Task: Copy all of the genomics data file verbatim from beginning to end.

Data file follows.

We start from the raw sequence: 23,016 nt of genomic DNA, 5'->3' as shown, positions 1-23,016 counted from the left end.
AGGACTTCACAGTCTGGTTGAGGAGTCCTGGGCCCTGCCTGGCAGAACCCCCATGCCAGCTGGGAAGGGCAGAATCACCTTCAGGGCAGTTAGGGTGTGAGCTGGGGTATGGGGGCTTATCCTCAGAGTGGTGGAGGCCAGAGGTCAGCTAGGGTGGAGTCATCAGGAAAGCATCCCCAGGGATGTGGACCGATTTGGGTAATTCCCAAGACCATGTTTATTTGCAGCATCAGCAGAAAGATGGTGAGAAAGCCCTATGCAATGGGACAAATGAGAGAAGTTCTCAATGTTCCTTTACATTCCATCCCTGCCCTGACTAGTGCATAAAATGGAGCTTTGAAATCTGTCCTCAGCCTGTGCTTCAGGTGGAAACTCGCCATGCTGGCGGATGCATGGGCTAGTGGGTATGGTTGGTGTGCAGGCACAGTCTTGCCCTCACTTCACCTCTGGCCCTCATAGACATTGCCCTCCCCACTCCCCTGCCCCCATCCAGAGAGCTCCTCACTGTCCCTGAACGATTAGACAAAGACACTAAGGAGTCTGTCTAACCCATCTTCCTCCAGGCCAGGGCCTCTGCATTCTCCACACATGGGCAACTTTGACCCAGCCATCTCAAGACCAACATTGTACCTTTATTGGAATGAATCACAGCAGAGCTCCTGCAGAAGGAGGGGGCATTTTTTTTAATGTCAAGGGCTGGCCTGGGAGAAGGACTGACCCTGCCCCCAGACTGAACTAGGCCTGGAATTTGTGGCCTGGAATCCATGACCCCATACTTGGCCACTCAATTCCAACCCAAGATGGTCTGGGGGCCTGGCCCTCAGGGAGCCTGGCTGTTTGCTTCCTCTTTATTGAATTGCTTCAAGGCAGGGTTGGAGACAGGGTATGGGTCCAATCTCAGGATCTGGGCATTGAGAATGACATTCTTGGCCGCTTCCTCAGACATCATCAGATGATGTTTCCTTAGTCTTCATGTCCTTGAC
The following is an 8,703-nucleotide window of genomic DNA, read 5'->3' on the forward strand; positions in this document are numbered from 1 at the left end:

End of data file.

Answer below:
We start from the raw sequence: 23,016 nt of genomic DNA, 5'->3' as shown, positions 1-23,016 counted from the left end.
AGGACTTCACAGTCTGGTTGAGGAGTCCTGGGCCCTGCCTGGCAGAACCCCCATGCCAGCTGGGAAGGGCAGAATCACCTTCAGGGCAGTTAGGGTGTGAGCTGGGGTATGGGGGCTTATCCTCAGAGTGGTGGAGGCCAGAGGTCAGCTAGGGTGGAGTCATCAGGAAAGCATCCCCAGGGATGTGGACCGATTTGGGTAATTCCCAAGACCATGTTTATTTGCAGCATCAGCAGAAAGATGGTGAGAAAGCCCTATGCAATGGGACAAATGAGAGAAGTTCTCAATGTTCCTTTACATTCCATCCCTGCCCTGACTAGTGCATAAAATGGAGCTTTGAAATCTGTCCTCAGCCTGTGCTTCAGGTGGAAACTCGCCATGCTGGCGGATGCATGGGCTAGTGGGTATGGTTGGTGTGCAGGCACAGTCTTGCCCTCACTTCACCTCTGGCCCTCATAGACATTGCCCTCCCCACTCCCCTGCCCCCATCCAGAGAGCTCCTCACTGTCCCTGAACGATTAGACAAAGACACTAAGGAGTCTGTCTAACCCATCTTCCTCCAGGCCAGGGCCTCTGCATTCTCCACACATGGGCAACTTTGACCCAGCCATCTCAAGACCAACATTGTACCTTTATTGGAATGAATCACAGCAGAGCTCCTGCAGAAGGAGGGGGCATTTTTTTTAATGTCAAGGGCTGGCCTGGGAGAAGGACTGACCCTGCCCCCAGACTGAACTAGGCCTGGAATTTGTGGCCTGGAATCCATGACCCCATACTTGGCCACTCAATTCCAACCCAAGATGGTCTGGGGGCCTGGCCCTCAGGGAGCCTGGCTGTTTGCTTCCTCTTTATTGAATTGCTTCAAGGCAGGGTTGGAGACAGGGTATGGGTCCAATCTCAGGATCTGGGCATTGAGAATGACATTCTTGGCCGCTTCCTCAGACATCATCAGATGATGTTTCCTTAGTCTTCATGTCCTTGAC
The following is an 8,703-nucleotide window of genomic DNA, read 5'->3' on the forward strand; positions in this document are numbered from 1 at the left end: